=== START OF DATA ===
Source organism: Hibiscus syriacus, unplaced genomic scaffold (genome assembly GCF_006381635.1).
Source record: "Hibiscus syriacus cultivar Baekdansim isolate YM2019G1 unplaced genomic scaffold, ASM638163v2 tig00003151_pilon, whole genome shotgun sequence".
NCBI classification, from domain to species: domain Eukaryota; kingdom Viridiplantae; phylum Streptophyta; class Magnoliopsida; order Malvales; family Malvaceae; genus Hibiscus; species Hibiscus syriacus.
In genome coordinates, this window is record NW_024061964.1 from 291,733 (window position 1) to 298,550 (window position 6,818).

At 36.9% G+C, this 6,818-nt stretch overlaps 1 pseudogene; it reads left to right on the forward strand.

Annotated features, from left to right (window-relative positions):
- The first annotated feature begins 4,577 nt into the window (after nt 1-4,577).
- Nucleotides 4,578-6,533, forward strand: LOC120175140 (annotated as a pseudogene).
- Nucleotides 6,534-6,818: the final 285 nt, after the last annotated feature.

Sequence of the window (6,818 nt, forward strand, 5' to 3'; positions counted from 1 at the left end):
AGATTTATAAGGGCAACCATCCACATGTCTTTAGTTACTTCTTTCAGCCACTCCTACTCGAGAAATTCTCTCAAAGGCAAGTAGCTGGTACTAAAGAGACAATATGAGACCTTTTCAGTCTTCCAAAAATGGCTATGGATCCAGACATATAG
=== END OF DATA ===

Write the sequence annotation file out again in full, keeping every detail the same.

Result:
Source organism: Hibiscus syriacus, unplaced genomic scaffold (genome assembly GCF_006381635.1).
Source record: "Hibiscus syriacus cultivar Baekdansim isolate YM2019G1 unplaced genomic scaffold, ASM638163v2 tig00003151_pilon, whole genome shotgun sequence".
NCBI classification, from domain to species: domain Eukaryota; kingdom Viridiplantae; phylum Streptophyta; class Magnoliopsida; order Malvales; family Malvaceae; genus Hibiscus; species Hibiscus syriacus.
In genome coordinates, this window is record NW_024061964.1 from 291,733 (window position 1) to 298,550 (window position 6,818).

At 36.9% G+C, this 6,818-nt stretch overlaps 1 pseudogene; it reads left to right on the forward strand.

Annotated features, from left to right (window-relative positions):
- The first annotated feature begins 4,577 nt into the window (after nt 1-4,577).
- Nucleotides 4,578-6,533, forward strand: LOC120175140 (annotated as a pseudogene).
- Nucleotides 6,534-6,818: the final 285 nt, after the last annotated feature.

Sequence of the window (6,818 nt, forward strand, 5' to 3'; positions counted from 1 at the left end):
AGATTTATAAGGGCAACCATCCACATGTCTTTAGTTACTTCTTTCAGCCACTCCTACTCGAGAAATTCTCTCAAAGGCAAGTAGCTGGTACTAAAGAGACAATATGAGACCTTTTCAGTCTTCCAAAAATGGCTATGGATCCAGACATATAG